He breathed. For fifteen minutes.
Dick tried to embrace his brothers at every opportunity he could. In each shelter, in each falsette, in each breath. It was his exit, hope tight within his arms and hold them close. Close. Very close.
And in the dark, he prevented the nails from exerting a lot of pressure. From scratching. That would mark the skin. He kept his arms from staying close to their bodies and don't slide up their necks, squeezing the trachea and pressing, pressing, pressing, until the air was scarce and had to stop.
Because there was always a part of him, that tiny little vibration on the left back side of the back of his head, which murmured blasphemies. Atrocities that he wanted, that he longed for, that he needed, that he was dying to do to his brothers. To those monsters without a face, without a name and without a smile, more than a copy of his.
Robin was his name. His legacy. The last laugh of Mary Grayson. His beautiful and unbearable mother. The one that fell and fell and fell until her body braked to the ground and her head was broken against the foundation, the blood splashed and dissolved the meat, painted red the temples and brains that exploded in the air and soaking the death in the gray canvas.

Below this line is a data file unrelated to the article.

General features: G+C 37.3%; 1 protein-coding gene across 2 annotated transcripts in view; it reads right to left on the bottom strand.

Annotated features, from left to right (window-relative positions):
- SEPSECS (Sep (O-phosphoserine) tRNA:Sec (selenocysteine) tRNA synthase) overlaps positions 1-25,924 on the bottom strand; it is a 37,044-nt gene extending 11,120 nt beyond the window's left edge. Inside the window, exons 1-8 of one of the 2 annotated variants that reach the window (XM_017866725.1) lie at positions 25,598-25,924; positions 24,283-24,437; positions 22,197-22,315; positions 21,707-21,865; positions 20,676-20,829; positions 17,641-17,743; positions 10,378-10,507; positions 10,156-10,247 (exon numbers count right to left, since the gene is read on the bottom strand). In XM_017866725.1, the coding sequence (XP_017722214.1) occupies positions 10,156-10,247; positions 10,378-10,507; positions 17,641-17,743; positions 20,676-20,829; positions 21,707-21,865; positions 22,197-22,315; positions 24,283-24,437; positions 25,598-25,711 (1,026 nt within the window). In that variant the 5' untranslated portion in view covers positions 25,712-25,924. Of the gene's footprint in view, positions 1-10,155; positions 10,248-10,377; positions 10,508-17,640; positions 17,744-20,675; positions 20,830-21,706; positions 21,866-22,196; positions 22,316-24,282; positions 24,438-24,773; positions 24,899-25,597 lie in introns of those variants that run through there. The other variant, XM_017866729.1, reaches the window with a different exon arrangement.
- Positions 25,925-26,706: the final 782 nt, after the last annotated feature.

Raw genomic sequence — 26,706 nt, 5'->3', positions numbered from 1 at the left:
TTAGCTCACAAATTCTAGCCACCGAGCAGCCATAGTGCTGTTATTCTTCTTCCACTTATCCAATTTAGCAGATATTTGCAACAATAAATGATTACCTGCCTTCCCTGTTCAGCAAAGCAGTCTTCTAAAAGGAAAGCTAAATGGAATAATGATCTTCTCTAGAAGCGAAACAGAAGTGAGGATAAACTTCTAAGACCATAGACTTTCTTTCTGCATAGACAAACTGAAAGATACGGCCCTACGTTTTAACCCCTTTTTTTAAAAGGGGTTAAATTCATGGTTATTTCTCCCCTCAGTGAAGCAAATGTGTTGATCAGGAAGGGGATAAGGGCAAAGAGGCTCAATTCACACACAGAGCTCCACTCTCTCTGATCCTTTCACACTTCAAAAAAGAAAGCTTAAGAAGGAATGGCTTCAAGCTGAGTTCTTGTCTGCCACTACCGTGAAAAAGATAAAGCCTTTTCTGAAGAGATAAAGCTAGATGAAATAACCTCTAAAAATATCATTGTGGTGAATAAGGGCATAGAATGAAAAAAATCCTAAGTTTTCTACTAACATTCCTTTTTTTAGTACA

And Dick allowed himself a light smile when he catched Bruce's hand, patting Damian's head, very immersed in a file to notice his son's embarassment, and breathed. Breathed. Because his efforts have paid off and Bruce was a little more competent with his son. His biological son. Biological. His only son. A son of so many.
Breathed. When he saw Jason making Tim laugh from the other side of the room. When Tim leaned forward and snatched the red helmet from him to press it against his chest, ignoring all protest. Breathed. Because his heart pumped heat to see them get along.
Breathed. Because at last the robin had taken flight and could leave him alone so he could continue on his way.
But then Bruce turned in his direction and handed him a piece of paper. The empty and intelligent look of a child under the name of Terrence McGinnis covered his vision, and he put it aside. He looked at his father; the unknown, the non-John Grayson, the traitor, the abandoner, the dea-
"It's mine," said Bruce.
Dick inspired and the robin crashed again.
Then he smiled again. As usual.